Comments: 7
Oh, wow. That sounds interesting both from a historical and a contemporary perspective!
Elentarri's Book Blog 2 months ago
Well - it happens to be the only history book dealing with Ancient Rome that I enjoyed reading and got miffed when work interfered with my reading time. The book doesn't cover anything in intense detail but I could keep track of what was happening, who was involved and why it was important and what the consequences were - which is basically what I'm after when reading history books.
Sounds good enough ...

Have you read Tom Holland's "Rubicon"? I haven't, but I believe it covers roughly the same topic (also with a similar approach, i.e., not merely looking at what happened but what it all means / meant in the grand scheme of things). If you happen to have read both, how do they compare?
Elentarri's Book Blog 2 months ago
I've read Rubicon - it's style is more like a novelisation and the author tries to stuff too much biographical details in, while guessing what the "characters" where thinking. I also think Rubicon covers a shorter time-span than Mortal Republic (can't remember), so there is more juicy stuff on about the main actors like Julius and Pompey. I got lost with all the similar/ same names (ancient Romans weren't terribly imaginative when it came to naming their kids) and I got a bit bored. Dynasty by Holland was even worse. I would read Mortal Republic first, then read the more novel-style, additional details Rubicon. I intend to buy Mortal Republic for my personal library. Rubicon doesn't really go into why studying the Roman Republic is important for current affairs... that I remember.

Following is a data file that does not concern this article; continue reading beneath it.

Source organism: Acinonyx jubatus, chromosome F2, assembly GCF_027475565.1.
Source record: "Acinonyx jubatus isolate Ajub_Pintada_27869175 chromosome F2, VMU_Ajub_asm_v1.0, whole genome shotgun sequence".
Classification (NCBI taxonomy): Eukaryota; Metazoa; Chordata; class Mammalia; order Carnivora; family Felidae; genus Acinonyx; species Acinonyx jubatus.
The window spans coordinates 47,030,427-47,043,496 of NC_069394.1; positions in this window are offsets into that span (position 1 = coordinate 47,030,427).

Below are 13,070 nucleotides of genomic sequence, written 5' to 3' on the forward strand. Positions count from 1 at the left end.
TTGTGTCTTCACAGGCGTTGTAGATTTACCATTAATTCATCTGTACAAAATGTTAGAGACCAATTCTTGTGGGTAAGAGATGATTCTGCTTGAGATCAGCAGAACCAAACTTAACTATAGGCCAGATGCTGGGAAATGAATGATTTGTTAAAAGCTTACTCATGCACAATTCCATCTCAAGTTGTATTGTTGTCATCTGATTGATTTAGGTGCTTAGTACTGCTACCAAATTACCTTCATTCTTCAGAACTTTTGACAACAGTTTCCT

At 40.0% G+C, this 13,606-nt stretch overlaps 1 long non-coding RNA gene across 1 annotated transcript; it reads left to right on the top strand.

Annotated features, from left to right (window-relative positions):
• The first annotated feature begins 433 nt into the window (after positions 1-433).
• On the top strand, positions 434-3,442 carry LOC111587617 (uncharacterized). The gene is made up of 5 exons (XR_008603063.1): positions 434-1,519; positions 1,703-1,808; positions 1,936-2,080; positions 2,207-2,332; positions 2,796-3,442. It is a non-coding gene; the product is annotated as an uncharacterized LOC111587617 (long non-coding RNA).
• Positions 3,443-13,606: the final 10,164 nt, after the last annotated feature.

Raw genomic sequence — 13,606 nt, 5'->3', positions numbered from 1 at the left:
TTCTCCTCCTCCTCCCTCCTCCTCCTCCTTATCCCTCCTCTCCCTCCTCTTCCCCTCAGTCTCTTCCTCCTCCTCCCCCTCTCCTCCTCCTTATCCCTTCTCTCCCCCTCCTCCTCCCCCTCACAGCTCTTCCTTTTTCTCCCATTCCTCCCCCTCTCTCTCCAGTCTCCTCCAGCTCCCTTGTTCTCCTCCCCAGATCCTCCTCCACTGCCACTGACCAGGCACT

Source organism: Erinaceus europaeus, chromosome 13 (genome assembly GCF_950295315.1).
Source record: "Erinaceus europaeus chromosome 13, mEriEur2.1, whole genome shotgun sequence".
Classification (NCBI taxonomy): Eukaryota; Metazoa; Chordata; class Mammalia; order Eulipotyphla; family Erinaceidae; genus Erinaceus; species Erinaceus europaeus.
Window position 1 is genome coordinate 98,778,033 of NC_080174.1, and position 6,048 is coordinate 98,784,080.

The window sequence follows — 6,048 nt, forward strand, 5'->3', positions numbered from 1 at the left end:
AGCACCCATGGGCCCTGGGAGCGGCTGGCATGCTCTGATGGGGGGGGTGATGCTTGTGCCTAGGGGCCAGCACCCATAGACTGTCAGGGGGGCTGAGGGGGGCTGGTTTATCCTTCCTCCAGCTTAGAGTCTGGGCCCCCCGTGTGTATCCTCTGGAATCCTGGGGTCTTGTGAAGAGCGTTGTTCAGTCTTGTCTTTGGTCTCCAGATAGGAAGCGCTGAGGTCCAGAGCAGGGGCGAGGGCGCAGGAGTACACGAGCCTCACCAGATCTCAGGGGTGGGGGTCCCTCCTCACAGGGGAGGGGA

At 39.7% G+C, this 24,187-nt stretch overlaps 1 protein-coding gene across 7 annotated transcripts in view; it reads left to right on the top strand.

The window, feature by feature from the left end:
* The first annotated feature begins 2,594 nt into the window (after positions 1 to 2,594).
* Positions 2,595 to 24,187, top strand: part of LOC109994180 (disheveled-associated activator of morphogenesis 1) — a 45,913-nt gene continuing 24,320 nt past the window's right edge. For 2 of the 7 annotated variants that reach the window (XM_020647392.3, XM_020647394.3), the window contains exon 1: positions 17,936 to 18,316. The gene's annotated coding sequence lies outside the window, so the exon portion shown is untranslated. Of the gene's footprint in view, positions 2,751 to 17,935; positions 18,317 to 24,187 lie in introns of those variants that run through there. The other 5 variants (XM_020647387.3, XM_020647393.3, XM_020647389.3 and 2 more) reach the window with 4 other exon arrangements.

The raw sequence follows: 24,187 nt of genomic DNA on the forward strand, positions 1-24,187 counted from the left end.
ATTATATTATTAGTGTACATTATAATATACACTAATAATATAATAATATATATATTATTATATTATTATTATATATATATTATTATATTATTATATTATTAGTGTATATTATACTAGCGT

I enjoyed Persian Fire by Tom Holland and was looking for another book that covers the same time period. Any ideas?
Would you be up for the contemporary primary sources? (Herodotus, "Histories", Thucydides, "History of the Peloponnesian War", Xenophon, "Anabasis", or, "The Persian Expedition"). Those aside, Donald Kagan's "The Peloponnesian War" and Peter Green's "The Greco-Persian Wars" are the books I keep seeing as touching on that particular period / era (in addition to Holland's "Persian Fire", of course), but I have to confess I haven't read either (yet) -- and as with every historical subject, I'll gladly bow to any recs by Markk (http://markk.booklikes.com/).

For a novel touching on Alexander the Great's Persian campaign -- though with a certain amount of biographicala conjecture -- there is also Klaus Mann's first novel, "Alexander". I liked it, but it would have been hard to miss the fact that there is a fair amoung of autobiographical projection on Mann's part, which obviously isn't everybody's jam.

Thanks for the comparison of Holland's and Watts' books. I think I'll end up reading both -- it's actually good to know that I won't be reading, in essence, the same book twice! :)
Elentarri's Book Blog 2 months ago
I've got Herodotus' Histories (2 versions, one the Landmark version which has really nice commentary, maps and picture/photos, so was going to get the landmark publications for the other classical works) - still have to find uninterrupted time to read it. I've read Peter Green's biography on Alexander which I enjoyed a lot. I'll have to see if I can find his Greco-Persian Wars. Thanks for the rec!
No problem -- if you get to it before I do (which is entirely likely), I'll be interested in your impressions!